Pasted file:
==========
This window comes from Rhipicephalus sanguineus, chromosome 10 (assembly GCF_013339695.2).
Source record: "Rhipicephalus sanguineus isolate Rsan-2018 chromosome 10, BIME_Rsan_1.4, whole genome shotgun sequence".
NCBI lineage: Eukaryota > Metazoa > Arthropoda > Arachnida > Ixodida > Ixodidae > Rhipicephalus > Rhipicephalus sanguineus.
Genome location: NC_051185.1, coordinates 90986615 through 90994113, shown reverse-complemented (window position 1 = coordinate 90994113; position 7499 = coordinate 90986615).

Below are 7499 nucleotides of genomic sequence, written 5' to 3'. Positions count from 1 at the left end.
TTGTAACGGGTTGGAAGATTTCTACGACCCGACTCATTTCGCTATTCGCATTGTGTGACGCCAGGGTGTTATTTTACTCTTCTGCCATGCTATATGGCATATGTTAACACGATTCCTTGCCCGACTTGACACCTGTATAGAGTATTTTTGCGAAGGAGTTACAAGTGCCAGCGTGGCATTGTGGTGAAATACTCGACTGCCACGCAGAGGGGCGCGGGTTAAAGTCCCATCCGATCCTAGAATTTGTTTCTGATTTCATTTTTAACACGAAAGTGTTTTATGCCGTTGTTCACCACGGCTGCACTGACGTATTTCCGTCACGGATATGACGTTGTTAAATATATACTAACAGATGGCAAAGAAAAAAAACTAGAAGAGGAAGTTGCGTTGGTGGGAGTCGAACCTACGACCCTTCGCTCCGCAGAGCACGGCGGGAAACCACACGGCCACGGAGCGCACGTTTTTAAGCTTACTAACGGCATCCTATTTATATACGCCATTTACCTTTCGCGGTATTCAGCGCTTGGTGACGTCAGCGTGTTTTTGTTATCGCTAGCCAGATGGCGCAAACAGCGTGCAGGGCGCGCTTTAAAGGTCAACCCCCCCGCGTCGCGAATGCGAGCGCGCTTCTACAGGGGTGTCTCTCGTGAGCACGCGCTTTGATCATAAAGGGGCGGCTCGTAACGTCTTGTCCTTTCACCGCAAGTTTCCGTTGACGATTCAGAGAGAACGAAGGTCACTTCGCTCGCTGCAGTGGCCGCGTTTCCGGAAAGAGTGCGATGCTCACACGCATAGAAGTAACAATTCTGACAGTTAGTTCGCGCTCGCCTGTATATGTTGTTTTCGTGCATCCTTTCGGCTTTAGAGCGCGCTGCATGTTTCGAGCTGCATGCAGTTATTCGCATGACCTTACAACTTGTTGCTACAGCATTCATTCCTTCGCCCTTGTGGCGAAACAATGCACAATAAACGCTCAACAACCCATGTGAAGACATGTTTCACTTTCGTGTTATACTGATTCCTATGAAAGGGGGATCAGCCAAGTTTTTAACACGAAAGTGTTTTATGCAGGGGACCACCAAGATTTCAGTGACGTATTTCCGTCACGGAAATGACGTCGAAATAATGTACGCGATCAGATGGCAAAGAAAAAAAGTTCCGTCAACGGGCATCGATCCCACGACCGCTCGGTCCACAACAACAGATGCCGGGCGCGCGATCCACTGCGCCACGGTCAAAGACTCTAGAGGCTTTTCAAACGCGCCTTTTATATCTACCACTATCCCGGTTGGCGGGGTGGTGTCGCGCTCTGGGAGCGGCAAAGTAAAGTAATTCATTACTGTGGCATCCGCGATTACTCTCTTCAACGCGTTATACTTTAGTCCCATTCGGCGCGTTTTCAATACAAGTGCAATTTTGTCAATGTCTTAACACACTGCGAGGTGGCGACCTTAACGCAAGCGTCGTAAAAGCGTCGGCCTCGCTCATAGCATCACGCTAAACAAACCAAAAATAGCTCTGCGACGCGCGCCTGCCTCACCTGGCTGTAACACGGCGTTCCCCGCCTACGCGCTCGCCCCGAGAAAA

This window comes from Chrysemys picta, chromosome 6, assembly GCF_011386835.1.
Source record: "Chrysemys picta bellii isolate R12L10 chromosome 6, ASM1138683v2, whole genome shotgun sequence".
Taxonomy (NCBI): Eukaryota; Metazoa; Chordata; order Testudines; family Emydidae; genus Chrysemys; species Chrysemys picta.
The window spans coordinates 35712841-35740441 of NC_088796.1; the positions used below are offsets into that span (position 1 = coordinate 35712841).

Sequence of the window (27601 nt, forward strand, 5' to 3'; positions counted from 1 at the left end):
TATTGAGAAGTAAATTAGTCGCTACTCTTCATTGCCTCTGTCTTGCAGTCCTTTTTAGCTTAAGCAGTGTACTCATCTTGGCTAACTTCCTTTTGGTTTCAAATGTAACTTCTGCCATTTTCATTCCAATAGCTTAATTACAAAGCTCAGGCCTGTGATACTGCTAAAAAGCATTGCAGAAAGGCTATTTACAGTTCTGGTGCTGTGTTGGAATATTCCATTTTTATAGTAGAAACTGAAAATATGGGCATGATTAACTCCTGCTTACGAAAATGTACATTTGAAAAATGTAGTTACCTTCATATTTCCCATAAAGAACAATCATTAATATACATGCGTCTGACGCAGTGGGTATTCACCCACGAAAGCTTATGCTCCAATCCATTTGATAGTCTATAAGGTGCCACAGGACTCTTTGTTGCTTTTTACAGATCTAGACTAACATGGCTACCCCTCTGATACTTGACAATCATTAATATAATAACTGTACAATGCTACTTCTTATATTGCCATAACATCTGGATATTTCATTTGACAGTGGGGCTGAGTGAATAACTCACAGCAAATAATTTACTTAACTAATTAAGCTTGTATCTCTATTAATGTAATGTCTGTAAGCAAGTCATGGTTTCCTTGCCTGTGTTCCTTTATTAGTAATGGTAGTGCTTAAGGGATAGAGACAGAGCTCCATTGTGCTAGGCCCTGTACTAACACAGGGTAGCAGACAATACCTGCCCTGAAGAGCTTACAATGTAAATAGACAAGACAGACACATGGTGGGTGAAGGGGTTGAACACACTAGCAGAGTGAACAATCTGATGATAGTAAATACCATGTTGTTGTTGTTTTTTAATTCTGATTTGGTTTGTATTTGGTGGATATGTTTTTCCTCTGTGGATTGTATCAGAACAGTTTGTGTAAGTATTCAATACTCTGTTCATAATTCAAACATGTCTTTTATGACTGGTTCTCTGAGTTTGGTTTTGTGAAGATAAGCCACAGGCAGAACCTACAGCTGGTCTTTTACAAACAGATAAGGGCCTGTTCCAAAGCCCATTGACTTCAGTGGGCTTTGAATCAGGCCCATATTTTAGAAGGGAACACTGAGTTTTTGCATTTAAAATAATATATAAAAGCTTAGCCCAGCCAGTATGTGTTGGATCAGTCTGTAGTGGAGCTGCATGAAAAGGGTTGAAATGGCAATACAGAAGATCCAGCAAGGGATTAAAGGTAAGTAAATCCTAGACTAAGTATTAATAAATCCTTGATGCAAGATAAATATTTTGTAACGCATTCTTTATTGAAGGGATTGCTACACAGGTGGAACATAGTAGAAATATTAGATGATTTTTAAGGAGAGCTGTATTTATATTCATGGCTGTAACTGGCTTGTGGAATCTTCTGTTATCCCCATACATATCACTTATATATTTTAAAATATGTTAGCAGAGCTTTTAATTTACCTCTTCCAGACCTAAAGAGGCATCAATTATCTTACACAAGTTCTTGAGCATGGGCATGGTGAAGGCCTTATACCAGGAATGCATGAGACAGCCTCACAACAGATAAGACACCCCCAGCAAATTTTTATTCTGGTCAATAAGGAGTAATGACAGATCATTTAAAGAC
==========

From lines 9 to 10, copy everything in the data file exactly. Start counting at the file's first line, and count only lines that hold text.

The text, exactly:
Taxonomy (NCBI): Eukaryota; Metazoa; Chordata; order Testudines; family Emydidae; genus Chrysemys; species Chrysemys picta.
The window spans coordinates 35712841-35740441 of NC_088796.1; the positions used below are offsets into that span (position 1 = coordinate 35712841).